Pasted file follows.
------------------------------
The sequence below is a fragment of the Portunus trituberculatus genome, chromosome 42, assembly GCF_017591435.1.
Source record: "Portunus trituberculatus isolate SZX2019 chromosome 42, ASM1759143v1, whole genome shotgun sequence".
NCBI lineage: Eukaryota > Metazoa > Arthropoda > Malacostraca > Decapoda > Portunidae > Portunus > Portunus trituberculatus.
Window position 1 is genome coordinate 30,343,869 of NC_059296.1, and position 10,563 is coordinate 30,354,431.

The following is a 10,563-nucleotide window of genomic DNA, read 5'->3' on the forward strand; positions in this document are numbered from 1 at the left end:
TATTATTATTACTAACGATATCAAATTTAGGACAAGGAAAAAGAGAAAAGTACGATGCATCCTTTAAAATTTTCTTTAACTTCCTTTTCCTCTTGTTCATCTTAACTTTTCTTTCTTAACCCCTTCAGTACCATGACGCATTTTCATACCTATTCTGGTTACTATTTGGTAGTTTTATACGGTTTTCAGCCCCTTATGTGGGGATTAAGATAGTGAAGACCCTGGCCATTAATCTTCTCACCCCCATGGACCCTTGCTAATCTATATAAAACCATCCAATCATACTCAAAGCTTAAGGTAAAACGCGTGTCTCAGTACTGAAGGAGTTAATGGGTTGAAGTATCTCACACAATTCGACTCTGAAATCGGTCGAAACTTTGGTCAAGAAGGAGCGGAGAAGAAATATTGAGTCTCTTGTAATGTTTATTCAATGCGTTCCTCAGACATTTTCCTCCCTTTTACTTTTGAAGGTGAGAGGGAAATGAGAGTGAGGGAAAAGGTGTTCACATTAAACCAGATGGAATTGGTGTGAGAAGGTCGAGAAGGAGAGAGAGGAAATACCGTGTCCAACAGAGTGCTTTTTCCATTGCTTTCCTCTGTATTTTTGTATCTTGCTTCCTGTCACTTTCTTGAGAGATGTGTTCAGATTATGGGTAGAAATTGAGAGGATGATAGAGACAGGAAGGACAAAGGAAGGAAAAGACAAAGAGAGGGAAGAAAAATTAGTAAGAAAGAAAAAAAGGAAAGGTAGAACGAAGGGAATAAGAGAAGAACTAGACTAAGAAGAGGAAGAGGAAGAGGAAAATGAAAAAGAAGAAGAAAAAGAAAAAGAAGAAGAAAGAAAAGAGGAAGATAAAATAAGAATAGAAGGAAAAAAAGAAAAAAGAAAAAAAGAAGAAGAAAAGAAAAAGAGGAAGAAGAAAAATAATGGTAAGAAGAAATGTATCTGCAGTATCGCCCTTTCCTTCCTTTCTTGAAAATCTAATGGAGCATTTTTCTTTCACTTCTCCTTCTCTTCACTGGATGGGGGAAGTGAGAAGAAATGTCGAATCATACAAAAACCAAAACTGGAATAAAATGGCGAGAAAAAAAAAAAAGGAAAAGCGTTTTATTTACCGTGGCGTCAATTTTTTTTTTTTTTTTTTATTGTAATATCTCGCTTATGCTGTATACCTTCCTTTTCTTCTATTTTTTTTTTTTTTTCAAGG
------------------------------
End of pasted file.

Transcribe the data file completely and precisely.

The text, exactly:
The sequence below is a fragment of the Portunus trituberculatus genome, chromosome 42, assembly GCF_017591435.1.
Source record: "Portunus trituberculatus isolate SZX2019 chromosome 42, ASM1759143v1, whole genome shotgun sequence".
NCBI lineage: Eukaryota > Metazoa > Arthropoda > Malacostraca > Decapoda > Portunidae > Portunus > Portunus trituberculatus.
Window position 1 is genome coordinate 30,343,869 of NC_059296.1, and position 10,563 is coordinate 30,354,431.

The following is a 10,563-nucleotide window of genomic DNA, read 5'->3' on the forward strand; positions in this document are numbered from 1 at the left end:
TATTATTATTACTAACGATATCAAATTTAGGACAAGGAAAAAGAGAAAAGTACGATGCATCCTTTAAAATTTTCTTTAACTTCCTTTTCCTCTTGTTCATCTTAACTTTTCTTTCTTAACCCCTTCAGTACCATGACGCATTTTCATACCTATTCTGGTTACTATTTGGTAGTTTTATACGGTTTTCAGCCCCTTATGTGGGGATTAAGATAGTGAAGACCCTGGCCATTAATCTTCTCACCCCCATGGACCCTTGCTAATCTATATAAAACCATCCAATCATACTCAAAGCTTAAGGTAAAACGCGTGTCTCAGTACTGAAGGAGTTAATGGGTTGAAGTATCTCACACAATTCGACTCTGAAATCGGTCGAAACTTTGGTCAAGAAGGAGCGGAGAAGAAATATTGAGTCTCTTGTAATGTTTATTCAATGCGTTCCTCAGACATTTTCCTCCCTTTTACTTTTGAAGGTGAGAGGGAAATGAGAGTGAGGGAAAAGGTGTTCACATTAAACCAGATGGAATTGGTGTGAGAAGGTCGAGAAGGAGAGAGAGGAAATACCGTGTCCAACAGAGTGCTTTTTCCATTGCTTTCCTCTGTATTTTTGTATCTTGCTTCCTGTCACTTTCTTGAGAGATGTGTTCAGATTATGGGTAGAAATTGAGAGGATGATAGAGACAGGAAGGACAAAGGAAGGAAAAGACAAAGAGAGGGAAGAAAAATTAGTAAGAAAGAAAAAAAGGAAAGGTAGAACGAAGGGAATAAGAGAAGAACTAGACTAAGAAGAGGAAGAGGAAGAGGAAAATGAAAAAGAAGAAGAAAAAGAAAAAGAAGAAGAAAGAAAAGAGGAAGATAAAATAAGAATAGAAGGAAAAAAAGAAAAAAGAAAAAAAGAAGAAGAAAAGAAAAAGAGGAAGAAGAAAAATAATGGTAAGAAGAAATGTATCTGCAGTATCGCCCTTTCCTTCCTTTCTTGAAAATCTAATGGAGCATTTTTCTTTCACTTCTCCTTCTCTTCACTGGATGGGGGAAGTGAGAAGAAATGTCGAATCATACAAAAACCAAAACTGGAATAAAATGGCGAGAAAAAAAAAAAAGGAAAAGCGTTTTATTTACCGTGGCGTCAATTTTTTTTTTTTTTTTTTATTGTAATATCTCGCTTATGCTGTATACCTTCCTTTTCTTCTATTTTTTTTTTTTTTTCAAGG